William L. Thore

William L. ThoreClass of 2015
Articles Editor, Volume 40
Staff Member, Volume 39

Logan is a North Carolina native and a third year law student at the University of North Carolina School of Law.  Logan serves as an Articles Editor for the North Carolina Journal of International Law and Commercial Regulation, and as Clerk of Court for UNC's Holderness Moot Court.  He spent his first summer of law school working at a legal nonprofit in London, and he split his second summer between U.S. District Court and the Office of General Counsel for the U.S. Department of Homeland Security.  Before law school, Logan spent time on Capitol Hill and worked in Phnom Penh, Cambodia with International Justice Mission.  In his free time, he serves as Co-Director for Health, Social, and Legal Services for Refugee Community Partnership and he can often be found on the soccer field coaching impressively hyper six to nine year olds.

Blog Posts

Symposium Review: Sovereign Assumptions

The North Carolina Journal of International Law and Commercial Regulation (ILJ) at the University of North Carolina School of Law held their annual symposium this past week, focusing on “Emerging Issues in the Law of Armed Conflict and International Security.” The symposium allowed ILJ to draw from the state’s strong military ties and the state’s wide network of national security legal professionals.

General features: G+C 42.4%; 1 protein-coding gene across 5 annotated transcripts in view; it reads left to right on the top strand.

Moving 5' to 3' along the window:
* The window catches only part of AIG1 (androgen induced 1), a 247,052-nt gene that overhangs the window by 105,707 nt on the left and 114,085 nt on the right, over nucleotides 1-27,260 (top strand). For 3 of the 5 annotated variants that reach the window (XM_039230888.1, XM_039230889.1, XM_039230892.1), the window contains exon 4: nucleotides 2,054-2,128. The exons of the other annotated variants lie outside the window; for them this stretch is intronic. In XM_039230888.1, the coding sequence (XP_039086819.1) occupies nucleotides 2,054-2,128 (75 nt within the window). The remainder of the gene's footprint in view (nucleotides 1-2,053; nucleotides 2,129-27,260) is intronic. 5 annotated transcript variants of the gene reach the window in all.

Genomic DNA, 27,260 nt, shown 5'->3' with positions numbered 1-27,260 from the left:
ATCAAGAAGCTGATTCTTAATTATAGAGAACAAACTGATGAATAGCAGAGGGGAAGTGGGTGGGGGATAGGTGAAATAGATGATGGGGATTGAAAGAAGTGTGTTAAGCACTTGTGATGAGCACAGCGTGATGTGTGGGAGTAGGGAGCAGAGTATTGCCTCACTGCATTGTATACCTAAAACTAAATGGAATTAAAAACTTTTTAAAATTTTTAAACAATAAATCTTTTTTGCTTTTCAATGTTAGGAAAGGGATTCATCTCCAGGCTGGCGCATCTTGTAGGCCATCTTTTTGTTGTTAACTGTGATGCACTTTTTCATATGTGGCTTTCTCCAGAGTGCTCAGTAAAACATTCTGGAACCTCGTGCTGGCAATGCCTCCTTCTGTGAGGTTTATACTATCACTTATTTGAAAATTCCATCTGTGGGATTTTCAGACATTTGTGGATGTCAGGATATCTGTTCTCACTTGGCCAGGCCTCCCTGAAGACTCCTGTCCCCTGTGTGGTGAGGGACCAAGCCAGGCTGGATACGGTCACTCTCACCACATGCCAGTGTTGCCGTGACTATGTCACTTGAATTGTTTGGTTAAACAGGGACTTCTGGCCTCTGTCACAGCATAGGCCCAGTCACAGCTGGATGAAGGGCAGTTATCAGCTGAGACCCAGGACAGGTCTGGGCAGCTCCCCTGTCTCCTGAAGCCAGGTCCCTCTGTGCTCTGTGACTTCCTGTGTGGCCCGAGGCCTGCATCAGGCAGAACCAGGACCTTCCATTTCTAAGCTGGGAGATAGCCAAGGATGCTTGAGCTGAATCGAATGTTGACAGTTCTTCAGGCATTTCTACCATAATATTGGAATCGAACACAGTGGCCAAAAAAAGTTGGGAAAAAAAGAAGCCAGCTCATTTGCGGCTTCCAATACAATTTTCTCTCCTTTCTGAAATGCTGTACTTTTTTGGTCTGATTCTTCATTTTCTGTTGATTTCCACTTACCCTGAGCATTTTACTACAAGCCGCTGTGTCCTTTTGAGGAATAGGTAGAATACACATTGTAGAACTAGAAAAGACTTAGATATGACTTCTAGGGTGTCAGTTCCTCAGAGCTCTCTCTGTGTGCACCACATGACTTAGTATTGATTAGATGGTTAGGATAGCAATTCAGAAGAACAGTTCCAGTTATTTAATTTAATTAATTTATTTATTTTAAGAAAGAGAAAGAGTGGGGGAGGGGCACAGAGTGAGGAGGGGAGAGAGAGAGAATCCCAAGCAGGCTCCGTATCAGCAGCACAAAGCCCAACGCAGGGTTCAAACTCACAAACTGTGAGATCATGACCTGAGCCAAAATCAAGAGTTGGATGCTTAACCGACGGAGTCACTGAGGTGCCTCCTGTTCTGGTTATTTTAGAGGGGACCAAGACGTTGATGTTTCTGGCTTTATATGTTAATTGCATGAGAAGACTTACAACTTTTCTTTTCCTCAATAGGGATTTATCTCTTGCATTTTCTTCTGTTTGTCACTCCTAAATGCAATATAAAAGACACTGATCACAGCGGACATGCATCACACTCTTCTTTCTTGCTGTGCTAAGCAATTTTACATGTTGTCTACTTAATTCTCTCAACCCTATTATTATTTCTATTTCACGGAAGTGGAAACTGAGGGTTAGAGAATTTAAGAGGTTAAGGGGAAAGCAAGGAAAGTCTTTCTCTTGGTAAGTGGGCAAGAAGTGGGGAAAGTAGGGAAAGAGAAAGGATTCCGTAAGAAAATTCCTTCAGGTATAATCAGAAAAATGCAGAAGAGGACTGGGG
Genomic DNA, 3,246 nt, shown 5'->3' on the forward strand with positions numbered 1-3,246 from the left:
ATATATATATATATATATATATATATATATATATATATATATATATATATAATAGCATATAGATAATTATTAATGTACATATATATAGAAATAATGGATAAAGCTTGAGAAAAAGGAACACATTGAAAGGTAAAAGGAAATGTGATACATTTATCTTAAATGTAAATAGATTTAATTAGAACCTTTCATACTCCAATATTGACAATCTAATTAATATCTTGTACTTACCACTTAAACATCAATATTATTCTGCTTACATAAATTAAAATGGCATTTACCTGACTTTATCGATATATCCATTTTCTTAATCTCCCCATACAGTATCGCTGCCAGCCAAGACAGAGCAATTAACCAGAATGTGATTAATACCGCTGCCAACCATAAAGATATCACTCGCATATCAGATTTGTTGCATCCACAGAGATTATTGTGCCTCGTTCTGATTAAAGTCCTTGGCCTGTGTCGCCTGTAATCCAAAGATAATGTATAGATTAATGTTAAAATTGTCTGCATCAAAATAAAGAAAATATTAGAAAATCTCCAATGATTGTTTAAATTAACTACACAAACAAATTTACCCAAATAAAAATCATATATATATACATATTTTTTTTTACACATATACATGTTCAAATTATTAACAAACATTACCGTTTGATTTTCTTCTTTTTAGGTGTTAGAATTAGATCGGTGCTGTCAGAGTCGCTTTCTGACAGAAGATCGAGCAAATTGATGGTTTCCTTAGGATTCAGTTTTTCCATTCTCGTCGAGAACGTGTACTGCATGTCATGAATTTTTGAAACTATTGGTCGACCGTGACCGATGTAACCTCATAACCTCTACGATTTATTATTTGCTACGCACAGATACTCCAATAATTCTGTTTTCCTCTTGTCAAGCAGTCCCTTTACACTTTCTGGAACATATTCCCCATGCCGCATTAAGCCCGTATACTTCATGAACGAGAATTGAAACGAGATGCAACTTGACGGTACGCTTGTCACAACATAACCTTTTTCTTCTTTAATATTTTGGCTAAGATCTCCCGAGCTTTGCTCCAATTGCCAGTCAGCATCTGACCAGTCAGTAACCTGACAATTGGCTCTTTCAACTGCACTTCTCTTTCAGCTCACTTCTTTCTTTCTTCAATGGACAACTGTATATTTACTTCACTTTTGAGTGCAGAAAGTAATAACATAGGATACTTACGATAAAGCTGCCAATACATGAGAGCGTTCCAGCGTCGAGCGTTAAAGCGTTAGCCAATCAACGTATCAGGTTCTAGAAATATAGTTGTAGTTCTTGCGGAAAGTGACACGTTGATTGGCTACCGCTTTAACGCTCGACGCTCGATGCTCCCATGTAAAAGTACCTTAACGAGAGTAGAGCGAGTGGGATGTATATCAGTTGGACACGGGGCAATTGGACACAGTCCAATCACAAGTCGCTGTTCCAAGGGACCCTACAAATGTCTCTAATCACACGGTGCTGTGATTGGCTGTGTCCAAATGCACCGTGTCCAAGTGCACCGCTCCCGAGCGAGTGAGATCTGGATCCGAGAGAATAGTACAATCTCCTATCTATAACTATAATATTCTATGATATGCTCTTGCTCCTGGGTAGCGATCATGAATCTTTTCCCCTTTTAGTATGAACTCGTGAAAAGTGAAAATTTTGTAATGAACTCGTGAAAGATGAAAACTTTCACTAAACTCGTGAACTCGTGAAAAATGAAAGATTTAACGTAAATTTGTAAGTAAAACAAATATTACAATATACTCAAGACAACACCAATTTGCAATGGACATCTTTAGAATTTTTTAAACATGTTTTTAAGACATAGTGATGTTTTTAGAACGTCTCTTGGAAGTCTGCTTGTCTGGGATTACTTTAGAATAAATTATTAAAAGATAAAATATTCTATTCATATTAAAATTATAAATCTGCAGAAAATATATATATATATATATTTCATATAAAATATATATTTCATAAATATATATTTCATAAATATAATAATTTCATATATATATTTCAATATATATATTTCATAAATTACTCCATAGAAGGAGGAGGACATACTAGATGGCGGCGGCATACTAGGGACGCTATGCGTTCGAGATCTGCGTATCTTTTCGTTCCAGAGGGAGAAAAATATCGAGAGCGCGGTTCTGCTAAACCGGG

Scholars from across the nation also contributed to the agenda for ILJ’s symposium. Professor Eric Talbot Jensen began the morning with his presentation entitled “The Future of the Law of Armed Conflict.” Jensen, of Brigham Young University School of Law and of Tallinn Manual notoriety, gave an early disclaimer regarding the difficulty of predicting the future, much less predicting the law that the future needs. Jensen continued to lay out a framework for how to best predict the laws needed for the future of armed conflict. Among Jensen’s thoughtful predictions were several assumptions, which Jensen himself readily acknowledged and welcomed feedback concerning his assumptions’ veracity.


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No Comments | Posted by William L. Thore (Logan) on Tue. February 11, 2014 8:00 AM
Categories: Customary International Law, Cyberwarfare, Symposium
UNC School of Law | Van Hecke-Wettach Hall | 160 Ridge Road, CB #3380 | Chapel Hill, NC 27599-3380 | 919.962.5106


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